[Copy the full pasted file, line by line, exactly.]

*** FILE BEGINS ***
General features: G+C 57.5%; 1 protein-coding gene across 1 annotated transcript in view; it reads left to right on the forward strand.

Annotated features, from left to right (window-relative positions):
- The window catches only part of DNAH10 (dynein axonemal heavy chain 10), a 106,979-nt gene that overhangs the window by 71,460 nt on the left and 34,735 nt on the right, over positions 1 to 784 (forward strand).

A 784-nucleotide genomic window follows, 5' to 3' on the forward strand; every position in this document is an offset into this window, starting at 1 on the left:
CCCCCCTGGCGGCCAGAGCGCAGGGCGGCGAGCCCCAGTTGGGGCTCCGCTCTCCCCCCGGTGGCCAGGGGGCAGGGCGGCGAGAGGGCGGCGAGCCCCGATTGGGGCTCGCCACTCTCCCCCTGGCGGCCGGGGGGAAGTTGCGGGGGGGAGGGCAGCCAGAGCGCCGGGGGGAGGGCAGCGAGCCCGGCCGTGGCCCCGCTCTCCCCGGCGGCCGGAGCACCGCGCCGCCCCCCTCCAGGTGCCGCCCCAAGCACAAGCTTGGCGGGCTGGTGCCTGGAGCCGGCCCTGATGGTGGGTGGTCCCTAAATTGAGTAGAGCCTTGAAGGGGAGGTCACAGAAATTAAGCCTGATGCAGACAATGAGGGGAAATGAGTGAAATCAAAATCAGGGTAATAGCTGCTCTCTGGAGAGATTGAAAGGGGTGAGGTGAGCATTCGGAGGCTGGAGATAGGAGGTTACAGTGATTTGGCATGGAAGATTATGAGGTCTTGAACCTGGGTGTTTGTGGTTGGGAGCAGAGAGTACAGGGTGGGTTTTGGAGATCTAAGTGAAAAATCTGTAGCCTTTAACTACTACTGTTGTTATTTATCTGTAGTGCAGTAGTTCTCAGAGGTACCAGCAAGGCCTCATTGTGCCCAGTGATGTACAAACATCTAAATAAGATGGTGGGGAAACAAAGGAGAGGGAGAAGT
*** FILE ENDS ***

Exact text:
General features: G+C 57.5%; 1 protein-coding gene across 1 annotated transcript in view; it reads left to right on the forward strand.

Annotated features, from left to right (window-relative positions):
- The window catches only part of DNAH10 (dynein axonemal heavy chain 10), a 106,979-nt gene that overhangs the window by 71,460 nt on the left and 34,735 nt on the right, over positions 1 to 784 (forward strand).

A 784-nucleotide genomic window follows, 5' to 3' on the forward strand; every position in this document is an offset into this window, starting at 1 on the left:
CCCCCCTGGCGGCCAGAGCGCAGGGCGGCGAGCCCCAGTTGGGGCTCCGCTCTCCCCCCGGTGGCCAGGGGGCAGGGCGGCGAGAGGGCGGCGAGCCCCGATTGGGGCTCGCCACTCTCCCCCTGGCGGCCGGGGGGAAGTTGCGGGGGGGAGGGCAGCCAGAGCGCCGGGGGGAGGGCAGCGAGCCCGGCCGTGGCCCCGCTCTCCCCGGCGGCCGGAGCACCGCGCCGCCCCCCTCCAGGTGCCGCCCCAAGCACAAGCTTGGCGGGCTGGTGCCTGGAGCCGGCCCTGATGGTGGGTGGTCCCTAAATTGAGTAGAGCCTTGAAGGGGAGGTCACAGAAATTAAGCCTGATGCAGACAATGAGGGGAAATGAGTGAAATCAAAATCAGGGTAATAGCTGCTCTCTGGAGAGATTGAAAGGGGTGAGGTGAGCATTCGGAGGCTGGAGATAGGAGGTTACAGTGATTTGGCATGGAAGATTATGAGGTCTTGAACCTGGGTGTTTGTGGTTGGGAGCAGAGAGTACAGGGTGGGTTTTGGAGATCTAAGTGAAAAATCTGTAGCCTTTAACTACTACTGTTGTTATTTATCTGTAGTGCAGTAGTTCTCAGAGGTACCAGCAAGGCCTCATTGTGCCCAGTGATGTACAAACATCTAAATAAGATGGTGGGGAAACAAAGGAGAGGGAGAAGT